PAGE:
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Found 9 results

  1. Today it was announced that Michel Ancel had founded a new independent game development studio called Wild Sheep Studios. However, Ancel is still working on a number of projects at Ubisoft Montpellier. “Ubisoft Montpellier is a hotbed for artistic game development, including great games like Rayman, Beyond Good and Evil, and Valiant Hearts,” mentioned Ubisoft Annecy, Paris, and Montpellier managing director Xavier Poix in an email statement on the matter. “We are fortunate to have some of the industry“s finest talents, including Michel Ancel, working with us at our studio. In addition to spending some of his time on this new venture, Michel is leading the creative development of select projects at Ubisoft Montpellier, including an extremely ambitious new title that is very close to his and the team“s heart.” So it appears that Wild Sheep Studios will in fact be an additional side project for Ancel while he stays on and continues his projects at Ubisoft Montpellier. We'll have more on what his new studio is up to in the coming months ahead likely (some reports speculate a Gamescom reveal). Ancel is currently said to be working on the much anticipated Beyond Good & Evil 2 though Ubisoft insists that it's much too early to share details just yet. Source: Venturebeat Are you glad that Michel Ancel is still with Ubisoft despite founding his own indie studio?
  2. The recent news that the Wii U exclusive Rayman Legends would be dropping the "exclusive" label and heading to the PS3 and Xbox 360 disappointed a lot of people wishing for Wii U to have some nice third-party exclusives. However, that's nothing compared to the reaction from Ubisoft's decision to delay the Wii U version, finished and ready for release, for half a year. Following the news was an outraged forum post by an anonymous person who claims to be an ex-developer, blaming the "men in ties" at Ubisoft for the delay and describing the news as having been "hell" to hear after the devs worked so hard to finish the game within the Wii U launch window. Also following this news was a series of fan protests to get the Wii U version back to its original release date. Unexpectedly, one of such protests actually includes Rayman creator Michel Ancel and his development team, according to some recent pictures taken with fans involved in the protest: These pictures show the devs with a banner that reads "Release Rayman. Support Ubisoft Montpelier" in French, along with a sad depiction of Rayman saying "please" and smaller banners drawn on reading "Wii U," "Rayman," "Michel Ancel," and "28/02/13." 28/02/13 (or 2/28/13) is, of course, the original release date for the Wii U version of the game. While the devs weren't the ones who started this protest, them agreeing to stand with the fans who did is a pretty powerful message. Think about it: if they didn't want to show their publisher disagreement with the delay, would these pictures exist? Hopefully Ubisoft gets the message and makes something of this. It would certainly be nice to get Rayman Legends sooner than later... What are your thoughts on this big delay?
  3. Marcus Estrada

    ZombiU Screenshot 3

    From the album: Review Images

  4. Marcus Estrada

    ZombiU Screenshot 2

    From the album: Review Images

  5. Marcus Estrada

    ZombiU Screenshot 1

    From the album: Review Images

  6. Christopher Haygood

    Rayman Origins Review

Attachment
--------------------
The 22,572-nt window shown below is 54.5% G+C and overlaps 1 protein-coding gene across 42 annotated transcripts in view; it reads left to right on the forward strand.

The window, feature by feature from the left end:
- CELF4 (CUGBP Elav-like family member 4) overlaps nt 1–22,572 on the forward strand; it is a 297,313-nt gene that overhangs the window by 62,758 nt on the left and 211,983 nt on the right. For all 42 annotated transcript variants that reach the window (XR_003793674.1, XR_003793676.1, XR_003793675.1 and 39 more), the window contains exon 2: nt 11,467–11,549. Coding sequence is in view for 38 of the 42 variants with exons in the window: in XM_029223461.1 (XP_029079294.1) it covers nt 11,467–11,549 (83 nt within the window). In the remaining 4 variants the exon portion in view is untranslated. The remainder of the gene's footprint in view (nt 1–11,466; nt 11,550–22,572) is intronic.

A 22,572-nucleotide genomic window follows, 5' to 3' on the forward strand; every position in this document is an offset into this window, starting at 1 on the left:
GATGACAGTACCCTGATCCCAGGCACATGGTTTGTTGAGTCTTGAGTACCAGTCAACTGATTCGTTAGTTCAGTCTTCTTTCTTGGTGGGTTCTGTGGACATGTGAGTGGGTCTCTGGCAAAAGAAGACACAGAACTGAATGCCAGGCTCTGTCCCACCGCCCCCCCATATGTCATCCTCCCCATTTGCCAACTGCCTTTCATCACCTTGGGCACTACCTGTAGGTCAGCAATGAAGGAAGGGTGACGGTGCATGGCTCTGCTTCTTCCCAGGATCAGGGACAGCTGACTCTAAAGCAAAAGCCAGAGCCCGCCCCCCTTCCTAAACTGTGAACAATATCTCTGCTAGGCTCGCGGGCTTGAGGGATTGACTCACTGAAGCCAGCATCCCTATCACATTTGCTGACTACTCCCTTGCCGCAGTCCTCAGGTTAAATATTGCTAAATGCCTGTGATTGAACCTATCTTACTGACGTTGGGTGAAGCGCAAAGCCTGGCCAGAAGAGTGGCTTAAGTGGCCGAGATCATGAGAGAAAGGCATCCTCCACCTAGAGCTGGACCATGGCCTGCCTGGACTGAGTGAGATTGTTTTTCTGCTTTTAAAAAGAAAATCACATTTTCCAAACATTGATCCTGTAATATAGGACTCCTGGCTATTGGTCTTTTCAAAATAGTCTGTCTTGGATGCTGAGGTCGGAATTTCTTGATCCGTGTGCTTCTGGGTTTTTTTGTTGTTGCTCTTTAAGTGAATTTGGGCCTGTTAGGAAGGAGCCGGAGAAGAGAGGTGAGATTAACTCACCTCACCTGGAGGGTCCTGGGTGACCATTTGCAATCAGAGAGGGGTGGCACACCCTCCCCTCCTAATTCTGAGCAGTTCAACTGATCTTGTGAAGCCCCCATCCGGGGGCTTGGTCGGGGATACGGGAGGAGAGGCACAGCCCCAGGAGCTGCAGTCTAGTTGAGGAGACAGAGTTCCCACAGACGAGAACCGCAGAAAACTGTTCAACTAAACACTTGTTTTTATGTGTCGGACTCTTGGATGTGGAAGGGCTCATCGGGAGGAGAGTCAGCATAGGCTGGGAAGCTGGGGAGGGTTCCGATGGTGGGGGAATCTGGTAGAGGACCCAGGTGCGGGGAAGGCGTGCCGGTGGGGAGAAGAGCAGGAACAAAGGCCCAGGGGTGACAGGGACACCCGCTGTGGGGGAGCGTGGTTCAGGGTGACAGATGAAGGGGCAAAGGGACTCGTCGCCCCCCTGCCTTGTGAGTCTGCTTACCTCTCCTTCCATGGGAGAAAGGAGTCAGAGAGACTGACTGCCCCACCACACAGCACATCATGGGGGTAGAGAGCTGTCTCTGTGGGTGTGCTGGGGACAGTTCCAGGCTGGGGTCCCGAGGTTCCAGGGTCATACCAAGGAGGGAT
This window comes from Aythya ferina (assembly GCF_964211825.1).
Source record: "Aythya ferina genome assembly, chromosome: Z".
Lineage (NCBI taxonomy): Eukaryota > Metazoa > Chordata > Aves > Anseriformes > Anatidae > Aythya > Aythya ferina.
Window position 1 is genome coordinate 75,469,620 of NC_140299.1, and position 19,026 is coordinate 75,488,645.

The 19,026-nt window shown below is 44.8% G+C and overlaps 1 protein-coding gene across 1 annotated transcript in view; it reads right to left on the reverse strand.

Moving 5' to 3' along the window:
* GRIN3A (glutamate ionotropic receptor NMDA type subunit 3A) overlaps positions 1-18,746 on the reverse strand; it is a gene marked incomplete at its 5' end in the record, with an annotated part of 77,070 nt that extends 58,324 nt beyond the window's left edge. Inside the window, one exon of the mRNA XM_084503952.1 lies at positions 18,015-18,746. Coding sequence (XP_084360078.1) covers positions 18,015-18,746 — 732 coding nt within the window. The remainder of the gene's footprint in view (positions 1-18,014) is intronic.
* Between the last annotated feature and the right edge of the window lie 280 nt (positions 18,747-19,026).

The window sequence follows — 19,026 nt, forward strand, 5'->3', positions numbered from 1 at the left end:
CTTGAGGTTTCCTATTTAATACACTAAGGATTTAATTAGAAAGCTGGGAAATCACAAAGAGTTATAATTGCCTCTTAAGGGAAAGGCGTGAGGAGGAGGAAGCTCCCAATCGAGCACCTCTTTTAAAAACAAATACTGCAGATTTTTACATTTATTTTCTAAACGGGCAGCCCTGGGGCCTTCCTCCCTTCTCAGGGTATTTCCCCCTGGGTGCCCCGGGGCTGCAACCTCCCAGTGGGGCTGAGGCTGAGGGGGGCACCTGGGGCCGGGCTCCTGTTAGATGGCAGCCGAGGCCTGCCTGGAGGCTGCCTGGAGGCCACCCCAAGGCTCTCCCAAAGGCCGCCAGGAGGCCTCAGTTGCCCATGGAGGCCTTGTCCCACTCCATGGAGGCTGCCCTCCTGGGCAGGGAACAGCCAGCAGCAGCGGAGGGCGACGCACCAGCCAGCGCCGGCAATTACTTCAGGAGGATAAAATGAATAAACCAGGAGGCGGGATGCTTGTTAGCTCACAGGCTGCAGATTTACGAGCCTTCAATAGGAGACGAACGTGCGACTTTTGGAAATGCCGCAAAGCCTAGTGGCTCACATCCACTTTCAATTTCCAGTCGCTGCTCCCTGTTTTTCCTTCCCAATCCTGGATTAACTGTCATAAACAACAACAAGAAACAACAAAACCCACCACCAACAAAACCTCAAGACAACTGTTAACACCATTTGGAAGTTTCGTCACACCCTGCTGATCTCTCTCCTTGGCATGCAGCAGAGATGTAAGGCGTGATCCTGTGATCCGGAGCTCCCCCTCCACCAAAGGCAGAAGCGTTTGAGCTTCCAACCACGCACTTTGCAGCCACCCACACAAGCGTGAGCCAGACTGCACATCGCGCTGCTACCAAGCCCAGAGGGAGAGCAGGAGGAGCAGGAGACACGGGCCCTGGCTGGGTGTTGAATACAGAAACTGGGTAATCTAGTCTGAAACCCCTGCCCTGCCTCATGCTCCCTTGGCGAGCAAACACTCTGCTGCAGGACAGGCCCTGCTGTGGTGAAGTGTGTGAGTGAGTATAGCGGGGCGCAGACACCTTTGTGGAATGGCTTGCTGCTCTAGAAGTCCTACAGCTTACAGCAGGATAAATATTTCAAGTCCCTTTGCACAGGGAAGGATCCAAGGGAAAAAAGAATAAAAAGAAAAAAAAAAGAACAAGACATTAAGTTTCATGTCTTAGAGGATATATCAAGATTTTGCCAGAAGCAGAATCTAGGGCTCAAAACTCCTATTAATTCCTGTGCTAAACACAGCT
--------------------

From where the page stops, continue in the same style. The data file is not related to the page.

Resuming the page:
Developer: Ubisoft Montpellier Publisher: Ubisoft Platform: Xbox 360, Playstation 3, Wii, PS Vita, Nintendo 3DS Release Date: November 15, 2011 (consoles), February 22, 2012 (Vita), February 20, 2012 (3DS) ESRB: E for Everyone This review is based on the Wii version of the game. The Rayman series started in 1995 and introduced Rayman, a blonde, limbless monstrosity, as a two-dimensional platforming hero (younger readers: before there was 3D, there was something called 2D. It all gets rather complicated and it's best just to ask your grandparents about it). It“s been a while since we“ve experienced an original side-scrolling Rayman game — what with the nauseating amount of Raving Rabbids entries plaguing the series over the years — but now, finally, we have one. Oh boy, do we ever. On the surface, this is a game that doesn“t take itself seriously in the slightest. The main conflict revolves around an old granny from the underworld being so annoyed by the afternoon snoring of Rayman and his friends that she sends an army of unholy minions to show them what for. In the retaliation, these minions — the Darktoons — imprison the Electoons inhabiting the land, capture the magic Nymphs, and plunge the Glade of Dreams into chaos. This ends up so disturbing the Bubble Dreamer that he accidentally allows Rayman's arch-nemesis to escape the Land of the Livid Dead. Without so much as one word of dialogue, Rayman, his pal Globox, and the Teensies embark on a slap-happy quest throughout the Glade of Dreams to stop the evil, aptly-named Mr. Dark from wreaking havoc on the Glade. (Yes, it felt just as silly to type that as it did for you to read it.) With a ridiculous premise, cartoonish graphics, buxom fairies, and the absurdest of foes, this seems like some concoction Ubisoft threw together on a lark. But if you believe this for even one second, you're the butt of one of 2011's greatest jokes. The gameplay is standard for a platformer — Rayman and friends can jump, dash, and, later in the game, swim, hover, run up walls and slap things senseless. Whenever an enemy is defeated it becomes "bubblized," and attacking it a second time before it floats off screen garners you additional Lums: bug-like creatures whose adamant collection leads to the rescue of Electoons. Each level contains a number of Electoons to free, either by collecting Lums or finding hidden areas within the stages, and saving them allows one to progress further into the game as well as unlock bonus stages. Despite some slight awkwardness in areas where the platforms are smaller, the controls are tight, fluid and responsive. The game gets difficult later on, but never frustratingly so: rather, it“s that pleasant, Castlevania style of difficulty that requires trial-and-error to get through a section, and causes the player immense satisfaction upon doing so. Multiplayer feels a lot like it does in Super Mario Bros. Wii, a game that perfected four-player platforming co-op. When one player gets hit and is on the ropes, the others can burst their bubblized comrade in order to keep them within the realm of the living. Multiple players on the screen at once, all racing to defeat enemies and collect Lums and possibly slap each other stupid, creates a scene of madcap hilarity that can bring a whole living room of people to hysterical tears faster than any comedy film. The graphics are mouth-watering, and I don“t mean that strictly figuratively; there's a good chance your controller will be covered in saliva by the end of World 1. This is the first game to incorporate Ubisoft's UbiArt Framework graphics engine, and the luscious hand-drawn visuals of Origins can act as a testament to its efficacy. Every stage is full of vibrant enemies, colorful, eye-popping backgrounds, dazzling effects, and a style that would tickle even the most callous observer. Gliding listlessly through abyssal seas full of luminous creatures and dark crevices, frantically climbing the debris of a collapsing steampunk-style sky palace, and leaping over boiling vats of chicken tortilla soup in a Mexican kitchen have never looked this good. As with nearly everything else in this game, the music is strange, ridiculous, and outstanding. Every track fits like a detached, floating glove, from the bizarre mariachi belting during a tour through a dragon's fire-coated intestinal tract, to the endearing, hillbilly-like forest music, fully equipped with Jew's harps and dueling banjos, to the lethargic, ambient crooning during some of the most enchanting underwater stages in the history of the platforming genre. Aside from being unforgettable, the soundtrack is as fun as anything else in the game, and it's impossible to overstate the positive impact this has on the work as a whole. After maybe an hour or two into the game, I started to feel something I don't feel often. I think the word is "giddiness." It dawned on me that I had been having more fun every minute than I had the minute before, and that I was nowhere near ready for even the shortest break. Although the stages can be lengthy, some indomitable urge pushed me to begin the next stage as soon as I completed the previous one. This, it turns out, is largely due to the level design, which is so perfect that some stages must have been crafted on a golden computer by Nobel Prize-winning physicists using constructive criticism from Zeus. The way everything in a particular section is interconnected in just the right way to fully utilize the complete repertoire of your moves is astounding. Perhaps no levels demonstrate the expertise of the designers more effectively than those that have you chasing down a fleeing treasure chest, where halting for even one second can lead to a lost life, and jumps and platforms and vines go together so tightly that merely running through the course is like watching thousands of dominoes fall in an elaborate pattern. I literally laughed out loud dozens of times throughout the course of this adventure, but rarely were they laughs of humor: rather, they were laughs of pure delight. And those are the deepest and most satisfying laughs of all. There's no way around it: Rayman Origins is a masterpiece, a rare platforming gem as masterful in level design as Super Mario Bros. 3, as aesthetically pleasing as Limbo, and containing all the whimsical, unapologetic fun of...well, a Rayman game. This is not only one of the best games of 2011, but one of the greatest platformers I've ever played. It helped me remember why I love video games. I think it cured my cold and put money in my wallet while I wasn't looking. I don't think I need to go on with this nonsense: check out Rayman Origins and remember what it feels like to experience pure, unadulterated fun at once. Pros: + Level design as tight and elegant as a unified theory + Tear-jerking art style + Excellent soundtrack + Solid controls + A direct focus on fun, something many of today's games seem to lack Cons: - The controls feel a bit clumsy when the platforms are smaller Overall Score: 9.5 (Out of 10) Fantastic Are you still here? Go out and play this game already!